Surprise discovery

"For some time, it has been a widely-held belief that programmed cell death is necessary for the shaping of certain tissues and structures during development. But, to our surprise, many tissues in which programmed cell death was, for very good reasons, considered absolutely essential, is not required at all. For example, apoptosis was thought to play a particularly important role in 'hollowing out' of body cavities and ducts in internal organs during development.

"However we have shown that in the absence of apoptosis, most tissues and organs develop normally. I think it may surprise researchers to learn just how precise and limited the effects of apoptosis are in embryonic development."
explains Anne K. Voss PhD, Associate Professor, Walter and Eliza Hall Institute of Medical Research, Department of Medical Biology, The University of Melbourne, Victoria, Australia.

Highlights
BOK, BAX, and BAK have similar structures and overlapping roles during development
BOK/BAX/BAK triple-null mice have more severe defects than BAX/BAK double knockouts
Intrinsic apoptosis is critical for midline fusion and aortic arch formation
A small number of BOK/BAX/BAK triple-null mice develop entirely without apoptosis

Summary
Intrinsic apoptosis, reliant on BAX and BAK, has been postulated to be fundamental for morphogenesis, but its precise contribution to this process has not been fully explored in mammals. Our structural analysis of BOK suggests close resemblance to BAX and BAK structures. Notably, BOK/BAX/BAK animals exhibited more severe defects and died earlier than BAX/BAK mice, implying that BOK has overlapping roles with BAX and BAK during developmental cell death. By analyzing BOK/BAX/BAK triple-knockout mice whose cells are incapable of undergoing intrinsic apoptosis, we identified tissues that formed well without this process. We provide evidence that necroptosis, pyroptosis, or autophagy does not substantially substitute for the loss of apoptosis. Albeit very rare, unexpected attainment of adult BOK/BAX/BAK mice suggests that morphogenesis can proceed entirely without apoptosis mediated by these proteins and possibly without cell death in general.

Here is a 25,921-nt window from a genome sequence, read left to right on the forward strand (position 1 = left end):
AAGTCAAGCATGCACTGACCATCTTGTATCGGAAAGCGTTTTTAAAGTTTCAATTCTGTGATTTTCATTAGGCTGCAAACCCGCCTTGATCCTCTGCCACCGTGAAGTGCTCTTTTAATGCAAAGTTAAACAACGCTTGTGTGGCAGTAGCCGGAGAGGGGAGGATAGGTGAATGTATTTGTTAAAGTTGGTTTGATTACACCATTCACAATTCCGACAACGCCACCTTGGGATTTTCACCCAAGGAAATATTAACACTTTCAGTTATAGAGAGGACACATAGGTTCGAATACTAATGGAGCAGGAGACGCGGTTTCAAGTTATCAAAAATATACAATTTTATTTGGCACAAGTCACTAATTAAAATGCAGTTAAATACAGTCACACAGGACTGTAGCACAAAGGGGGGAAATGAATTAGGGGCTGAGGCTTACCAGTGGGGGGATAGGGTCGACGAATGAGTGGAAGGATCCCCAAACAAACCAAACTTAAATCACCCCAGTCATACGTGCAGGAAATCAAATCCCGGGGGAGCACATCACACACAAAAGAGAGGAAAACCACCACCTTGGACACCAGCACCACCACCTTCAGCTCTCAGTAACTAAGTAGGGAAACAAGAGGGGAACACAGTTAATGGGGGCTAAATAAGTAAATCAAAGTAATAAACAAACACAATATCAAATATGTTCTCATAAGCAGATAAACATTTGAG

Authors: Francine F.S. Ke, Hannah K. Vanyai, Angus D. Cowan, Alex R.D. Delbridge, Lachlan Whitehead, Stephanie Grabow, Peter E. Czabotar, Anne K. Voss, Andreas Strasser,


The research was supported by the Australian National Health and Medical Research Council, Cancer Council Victoria, Lady Tata Memorial Trust, Leukaemia Foundation of Australia, Leukemia & Lymphoma Society (US) and the Victorian Government.

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Jun 1, 2018   Fetal Timeline   Maternal Timeline   News   News Archive



Bok is a protein-coding gene of the Bcl-2 family that is found in many invertebrates and vertebrates. It induces apoptosis, a special type of cell death. The precise function of Bok in this process is unknown. Gene Cards